Q: Jeanette – I recently purchased a mix for making chocolate chip cookies that was labeled dairy free on the front. I was so excited, but when I read the back ingredients I saw that they used semi- sweet chocolate chips (sugar, unsweetened chocolate, soy lecithin and vanilla). I am confused; don't these chips contain dairy?
Q: Nicole – I've found lots of chocolate chips that the only ingredient I'm confused on is cocoa butter. Is cocoa butter dairy free?
Q: Terri – My daughter has recently been diagnosed with eosiniphilic esophagitis due to a milk allergy. Her birthday is approaching and some of the milk free deserts say to use chocolate chips. Doesn't that have milk in it?
Q: James – You posted a recipe that called for dark chocolate. I thought this was a dairy-free website?
A: Alisa – As you can see, we get questions on chocolate frequently. This is just a random sampling of our many chocolate inquiries, so I thought it was high time we address those chocolate cravings for all of you dairy-free consumers …
First, I will quickly relieve many concerns by stating that there are MANY dairy-free chocolates available and you can even make your own at home. If you are just looking for a list of the milk-free chocolate brands available (from chips to bars and everything in between), then you will find our No Dairy Product Lists useful.
For more assistance in understanding ingredients, label reading, and our chocolate suggestions, read on …
The cacoa bean from which commercial chocolate is made is a raw ingredient, no dairy, gluten, or other allergenic components to be found. It is what is added to the bean in production that can cause concern.
The first stage of breaking down chocolate is the creation of cacao nibs. The raw beans are fermented, dried, cleaned, roasted, and shelled to reveal the cacao nibs that raw foodists hold so dear. To begin the chocolate transformation, the nibs are ground into cocoa mass (still pure chocolate), which is then liquefied to create chocolate liquor, or unsweetened chocolate. You might actually see chocolate liquor or unsweetened chocolate as an ingredient in some brands of chocolate, but it is often further processed into the following two components:
- Cocoa Butter – The name is deceiving. Like in some other popular foods (ie peanut butter, apple butter), the term “butter” is not always related to dairy. Rather, it refers to the smooth and creamy texture of the product. Cocoa butter is actually the vegetable fat extracted from cacao beans. It is a pure ingredient that doesn’t contain any milk.
- Cocoa Solids – This is the nonfat component of pure chocolate, which may often be referred to as cocoa powder, cocoa, or cacao.
Thus far, we are still dealing with pure chocolate, so all of the above is dairy-free (cocoa powder, cocoa butter, cocoa solids, cacao nibs, etc.). As we get into the creation of commercial chocolate, some other ingredients may be added.
A good quality dark or semi-sweet chocolate will only have sweetener / sugar in some form added, and may also include a touch of soy lecithin as an emulsifier. These brands are milk-free by ingredients, but keep in mind that most brands of chocolate are made on shared equipment. That is, an inherently milk-free dark chocolate may be made on the same equipment as milk chocolate. See below for my note on cross-contamination issues.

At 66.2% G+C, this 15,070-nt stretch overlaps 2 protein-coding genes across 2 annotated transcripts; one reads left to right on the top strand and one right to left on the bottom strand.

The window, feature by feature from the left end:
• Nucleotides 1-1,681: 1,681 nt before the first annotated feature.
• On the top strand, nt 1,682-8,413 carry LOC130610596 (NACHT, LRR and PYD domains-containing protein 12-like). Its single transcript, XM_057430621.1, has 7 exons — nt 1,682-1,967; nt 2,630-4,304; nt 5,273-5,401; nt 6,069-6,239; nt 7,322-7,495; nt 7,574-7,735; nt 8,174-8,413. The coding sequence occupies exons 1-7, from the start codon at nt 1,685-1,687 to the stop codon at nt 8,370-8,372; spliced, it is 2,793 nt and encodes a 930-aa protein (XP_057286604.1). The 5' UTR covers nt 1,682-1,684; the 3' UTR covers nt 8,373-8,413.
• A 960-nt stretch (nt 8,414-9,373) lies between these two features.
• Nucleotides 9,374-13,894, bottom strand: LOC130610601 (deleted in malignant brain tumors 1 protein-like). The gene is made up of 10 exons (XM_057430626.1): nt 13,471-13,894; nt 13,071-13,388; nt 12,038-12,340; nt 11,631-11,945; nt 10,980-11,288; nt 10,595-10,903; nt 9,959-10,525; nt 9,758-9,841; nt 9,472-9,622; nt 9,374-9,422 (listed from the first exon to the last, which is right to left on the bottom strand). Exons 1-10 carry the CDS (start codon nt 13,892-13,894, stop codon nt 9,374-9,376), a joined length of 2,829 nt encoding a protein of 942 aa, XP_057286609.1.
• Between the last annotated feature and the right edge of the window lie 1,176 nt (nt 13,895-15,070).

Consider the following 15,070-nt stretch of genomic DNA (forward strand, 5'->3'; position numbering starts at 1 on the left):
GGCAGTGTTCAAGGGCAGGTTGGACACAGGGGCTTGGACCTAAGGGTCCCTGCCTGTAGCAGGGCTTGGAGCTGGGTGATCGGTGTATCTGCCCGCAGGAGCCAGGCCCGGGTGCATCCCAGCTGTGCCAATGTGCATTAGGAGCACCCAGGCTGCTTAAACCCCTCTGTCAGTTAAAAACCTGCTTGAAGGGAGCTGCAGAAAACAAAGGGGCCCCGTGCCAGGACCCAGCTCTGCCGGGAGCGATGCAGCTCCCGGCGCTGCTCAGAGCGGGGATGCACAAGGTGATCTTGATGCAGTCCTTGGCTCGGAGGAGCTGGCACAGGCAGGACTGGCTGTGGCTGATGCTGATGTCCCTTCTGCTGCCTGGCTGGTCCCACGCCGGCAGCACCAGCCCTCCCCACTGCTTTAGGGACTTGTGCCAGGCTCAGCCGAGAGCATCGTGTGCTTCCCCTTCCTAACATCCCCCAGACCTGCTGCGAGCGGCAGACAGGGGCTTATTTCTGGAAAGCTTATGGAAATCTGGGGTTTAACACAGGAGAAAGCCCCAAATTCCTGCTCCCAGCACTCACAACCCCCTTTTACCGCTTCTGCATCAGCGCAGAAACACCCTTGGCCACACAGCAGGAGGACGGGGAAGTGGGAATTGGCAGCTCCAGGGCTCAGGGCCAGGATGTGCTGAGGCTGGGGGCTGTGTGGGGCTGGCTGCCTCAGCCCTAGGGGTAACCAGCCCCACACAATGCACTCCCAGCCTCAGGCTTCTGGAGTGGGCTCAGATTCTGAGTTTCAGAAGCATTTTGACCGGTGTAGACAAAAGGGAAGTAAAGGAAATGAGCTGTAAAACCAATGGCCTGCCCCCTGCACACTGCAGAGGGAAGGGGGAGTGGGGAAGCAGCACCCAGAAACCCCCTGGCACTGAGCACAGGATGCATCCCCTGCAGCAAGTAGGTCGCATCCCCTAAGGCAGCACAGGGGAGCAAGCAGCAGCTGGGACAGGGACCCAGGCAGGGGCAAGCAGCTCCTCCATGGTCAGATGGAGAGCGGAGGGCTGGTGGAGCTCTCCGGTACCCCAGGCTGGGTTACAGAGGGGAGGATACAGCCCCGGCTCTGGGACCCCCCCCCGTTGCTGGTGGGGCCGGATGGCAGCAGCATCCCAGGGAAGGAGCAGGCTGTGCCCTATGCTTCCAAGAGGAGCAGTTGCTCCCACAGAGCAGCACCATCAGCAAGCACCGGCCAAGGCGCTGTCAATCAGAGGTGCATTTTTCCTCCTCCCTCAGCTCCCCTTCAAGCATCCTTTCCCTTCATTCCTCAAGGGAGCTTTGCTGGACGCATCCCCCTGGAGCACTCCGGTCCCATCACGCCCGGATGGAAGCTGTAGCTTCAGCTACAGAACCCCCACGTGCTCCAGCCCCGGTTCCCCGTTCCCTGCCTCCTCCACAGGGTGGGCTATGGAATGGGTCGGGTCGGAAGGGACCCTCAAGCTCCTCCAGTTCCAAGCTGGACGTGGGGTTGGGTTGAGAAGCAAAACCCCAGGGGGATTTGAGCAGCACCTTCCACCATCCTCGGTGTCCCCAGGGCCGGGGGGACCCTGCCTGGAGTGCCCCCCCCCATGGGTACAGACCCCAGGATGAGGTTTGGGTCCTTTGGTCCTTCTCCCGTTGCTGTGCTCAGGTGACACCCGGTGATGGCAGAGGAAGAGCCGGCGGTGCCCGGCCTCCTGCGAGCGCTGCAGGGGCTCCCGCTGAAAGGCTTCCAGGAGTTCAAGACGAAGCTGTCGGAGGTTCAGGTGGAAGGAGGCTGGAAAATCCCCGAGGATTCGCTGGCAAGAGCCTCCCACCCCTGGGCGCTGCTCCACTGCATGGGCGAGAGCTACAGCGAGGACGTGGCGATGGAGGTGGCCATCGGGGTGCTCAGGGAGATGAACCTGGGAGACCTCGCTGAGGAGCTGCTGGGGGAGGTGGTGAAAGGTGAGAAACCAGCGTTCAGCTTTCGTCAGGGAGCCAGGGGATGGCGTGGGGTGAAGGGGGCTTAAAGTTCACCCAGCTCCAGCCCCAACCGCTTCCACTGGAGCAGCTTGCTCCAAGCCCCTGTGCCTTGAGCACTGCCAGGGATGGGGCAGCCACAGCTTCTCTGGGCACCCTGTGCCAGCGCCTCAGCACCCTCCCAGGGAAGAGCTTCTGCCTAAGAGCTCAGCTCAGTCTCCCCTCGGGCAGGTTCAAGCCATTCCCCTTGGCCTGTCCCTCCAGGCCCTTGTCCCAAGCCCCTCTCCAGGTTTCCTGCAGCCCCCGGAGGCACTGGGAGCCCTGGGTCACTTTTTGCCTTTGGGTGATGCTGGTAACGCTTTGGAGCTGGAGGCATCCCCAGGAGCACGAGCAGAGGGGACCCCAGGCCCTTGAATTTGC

The complications arrive as some brands of dark and semi-sweet chocolate do include milk ingredients for a “smoother” end result. This is particularly true in mainstream brands like Hershey’s. Some ways that you may see milk listed in the ingredients include milk solids, milk, milk powder, whey, butter oil or butterfat (see the Ask Alisa post on butter oil), or even casein. If milk is in the ingredients, it should be listed in a clearly identifiable manner per the labeling laws, but still, use caution.
Milk chocolate is just as the name implies, it does contain milk. Though there are some tasty dairy-free “milk” chocolates popping up. White chocolate is also typically rich in milk, but there are a few vegan brands on the market. For non-dairy versions of both “milk” and white chocolate, see our No Dairy Product Lists.
To give you an example, these Fudge Brownie Cookies (recipe in Go Dairy Free: The Guide and Cookbook) that I made for my husband’s birthday are laced with chocolate chips for a double dose of chocolate, but they do not contain even a trace of milk. The fudgie cookie taste is made with a combination of natural vegetable fats and cocoa powder and the chocolate chips are from Enjoy Life Foods, an allergy-friendly manufacturer with a dedicated facility.
Cross-contamination Note for Commercial Chocolate: Typically, thorough cleaning is done between production runs, even in chocolate manufacturing. But trace amounts of milk may still remain on the equipment, and thus make its way into the finished product. For those who must be concerned about trace amounts of milk, it is essential to contact the manufacturer to ensure processes. Not all chocolates that are made on shared equipment clearly identify this on the label. Some companies opt to put statements like “may contain traces of milk” or “made on shared equipment with milk,” but this is optional, and not currently required by law.
For more dairy-free Q&A topics, see our Ask Alisa Page.
Alisa Fleming is the founder of GoDairyFree.org and author of Go Dairy Free: The Guide and Cookbook for Milk Allergies, Lactose Intolerance, and Casein-Free Living. In addition to her own dairy-free lifestyle, Alisa has experience in catering to the needs of various special diets, including gluten-free, soy-free, egg-free, vegan, and multiple food allergies.